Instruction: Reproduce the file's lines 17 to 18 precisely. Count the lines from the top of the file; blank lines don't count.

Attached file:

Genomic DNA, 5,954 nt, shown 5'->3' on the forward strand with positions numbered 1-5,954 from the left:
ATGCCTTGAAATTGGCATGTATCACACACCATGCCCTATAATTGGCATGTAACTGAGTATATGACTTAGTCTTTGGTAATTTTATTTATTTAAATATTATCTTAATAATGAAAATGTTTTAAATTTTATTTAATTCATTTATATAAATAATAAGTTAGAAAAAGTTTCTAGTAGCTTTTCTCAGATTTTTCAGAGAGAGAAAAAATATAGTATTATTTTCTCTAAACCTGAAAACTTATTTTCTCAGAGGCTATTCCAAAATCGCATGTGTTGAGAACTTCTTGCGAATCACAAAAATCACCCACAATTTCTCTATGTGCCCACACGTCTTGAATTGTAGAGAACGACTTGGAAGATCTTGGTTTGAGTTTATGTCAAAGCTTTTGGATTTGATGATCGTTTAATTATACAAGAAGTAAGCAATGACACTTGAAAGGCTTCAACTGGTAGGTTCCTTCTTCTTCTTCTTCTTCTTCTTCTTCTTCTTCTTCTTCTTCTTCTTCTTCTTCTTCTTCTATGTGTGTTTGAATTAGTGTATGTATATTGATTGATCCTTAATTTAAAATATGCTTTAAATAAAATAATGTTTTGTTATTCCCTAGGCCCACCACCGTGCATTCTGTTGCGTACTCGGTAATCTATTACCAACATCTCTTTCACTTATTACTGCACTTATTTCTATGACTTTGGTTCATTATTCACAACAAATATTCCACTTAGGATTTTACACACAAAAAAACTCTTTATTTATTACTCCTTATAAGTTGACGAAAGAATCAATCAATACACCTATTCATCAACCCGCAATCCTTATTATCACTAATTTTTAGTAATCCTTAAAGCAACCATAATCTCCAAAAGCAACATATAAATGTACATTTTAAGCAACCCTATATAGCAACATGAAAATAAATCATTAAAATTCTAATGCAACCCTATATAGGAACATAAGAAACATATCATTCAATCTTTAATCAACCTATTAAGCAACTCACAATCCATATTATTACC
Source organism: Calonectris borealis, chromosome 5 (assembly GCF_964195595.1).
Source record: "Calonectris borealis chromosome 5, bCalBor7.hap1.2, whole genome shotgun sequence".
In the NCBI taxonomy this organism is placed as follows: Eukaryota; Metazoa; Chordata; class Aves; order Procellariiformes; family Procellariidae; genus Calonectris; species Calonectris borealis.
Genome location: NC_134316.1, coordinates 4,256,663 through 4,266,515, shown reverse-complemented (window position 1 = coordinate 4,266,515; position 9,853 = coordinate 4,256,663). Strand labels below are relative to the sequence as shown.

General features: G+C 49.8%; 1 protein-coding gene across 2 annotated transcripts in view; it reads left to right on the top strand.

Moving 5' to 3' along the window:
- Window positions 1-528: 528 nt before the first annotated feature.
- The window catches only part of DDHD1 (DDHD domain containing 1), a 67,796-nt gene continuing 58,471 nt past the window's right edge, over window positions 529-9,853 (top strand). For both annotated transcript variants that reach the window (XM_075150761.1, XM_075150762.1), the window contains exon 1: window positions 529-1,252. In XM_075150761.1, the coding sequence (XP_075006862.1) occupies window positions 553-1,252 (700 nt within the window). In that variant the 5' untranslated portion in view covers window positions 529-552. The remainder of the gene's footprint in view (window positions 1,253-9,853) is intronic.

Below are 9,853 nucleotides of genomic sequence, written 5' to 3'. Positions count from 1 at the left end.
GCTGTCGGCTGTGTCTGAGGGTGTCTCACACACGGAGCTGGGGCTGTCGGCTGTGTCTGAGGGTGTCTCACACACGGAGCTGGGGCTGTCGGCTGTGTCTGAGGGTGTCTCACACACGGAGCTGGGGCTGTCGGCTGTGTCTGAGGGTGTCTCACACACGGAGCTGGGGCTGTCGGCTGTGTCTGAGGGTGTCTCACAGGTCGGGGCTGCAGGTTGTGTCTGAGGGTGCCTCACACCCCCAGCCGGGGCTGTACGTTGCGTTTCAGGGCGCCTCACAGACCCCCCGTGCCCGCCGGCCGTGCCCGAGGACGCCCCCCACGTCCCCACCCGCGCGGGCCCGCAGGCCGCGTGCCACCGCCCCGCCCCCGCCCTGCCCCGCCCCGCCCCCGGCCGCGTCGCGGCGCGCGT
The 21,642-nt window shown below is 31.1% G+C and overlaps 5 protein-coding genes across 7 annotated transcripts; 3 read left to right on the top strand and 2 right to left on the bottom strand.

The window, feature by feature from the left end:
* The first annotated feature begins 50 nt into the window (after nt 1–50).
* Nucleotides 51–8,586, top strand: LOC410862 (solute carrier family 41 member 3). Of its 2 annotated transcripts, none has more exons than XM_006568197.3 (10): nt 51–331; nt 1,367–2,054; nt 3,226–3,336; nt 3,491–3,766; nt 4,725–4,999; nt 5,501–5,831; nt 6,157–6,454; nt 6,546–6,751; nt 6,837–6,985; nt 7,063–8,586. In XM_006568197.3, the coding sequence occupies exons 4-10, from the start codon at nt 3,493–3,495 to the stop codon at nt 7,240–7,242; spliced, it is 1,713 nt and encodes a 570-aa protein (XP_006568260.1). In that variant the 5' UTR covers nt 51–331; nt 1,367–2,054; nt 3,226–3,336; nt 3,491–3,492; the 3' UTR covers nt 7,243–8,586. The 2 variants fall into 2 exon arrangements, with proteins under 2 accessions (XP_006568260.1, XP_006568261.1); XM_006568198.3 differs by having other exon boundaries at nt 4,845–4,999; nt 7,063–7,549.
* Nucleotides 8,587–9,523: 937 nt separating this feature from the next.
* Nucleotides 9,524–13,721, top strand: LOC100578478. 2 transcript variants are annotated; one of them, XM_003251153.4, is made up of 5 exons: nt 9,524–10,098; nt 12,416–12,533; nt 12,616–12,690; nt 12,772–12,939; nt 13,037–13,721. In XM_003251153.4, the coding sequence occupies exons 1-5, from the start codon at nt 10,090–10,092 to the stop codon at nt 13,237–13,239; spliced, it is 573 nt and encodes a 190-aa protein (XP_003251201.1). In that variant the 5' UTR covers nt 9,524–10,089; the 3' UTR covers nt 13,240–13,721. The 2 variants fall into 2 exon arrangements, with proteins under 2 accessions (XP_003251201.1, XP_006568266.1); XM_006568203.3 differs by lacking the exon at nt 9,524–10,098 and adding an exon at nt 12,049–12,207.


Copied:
* Nucleotides 8,587–9,523: 937 nt separating this feature from the next.
* Nucleotides 9,524–13,721, top strand: LOC100578478. 2 transcript variants are annotated; one of them, XM_003251153.4, is made up of 5 exons: nt 9,524–10,098; nt 12,416–12,533; nt 12,616–12,690; nt 12,772–12,939; nt 13,037–13,721. In XM_003251153.4, the coding sequence occupies exons 1-5, from the start codon at nt 10,090–10,092 to the stop codon at nt 13,237–13,239; spliced, it is 573 nt and encodes a 190-aa protein (XP_003251201.1). In that variant the 5' UTR covers nt 9,524–10,089; the 3' UTR covers nt 13,240–13,721. The 2 variants fall into 2 exon arrangements, with proteins under 2 accessions (XP_003251201.1, XP_006568266.1); XM_006568203.3 differs by lacking the exon at nt 9,524–10,098 and adding an exon at nt 12,049–12,207.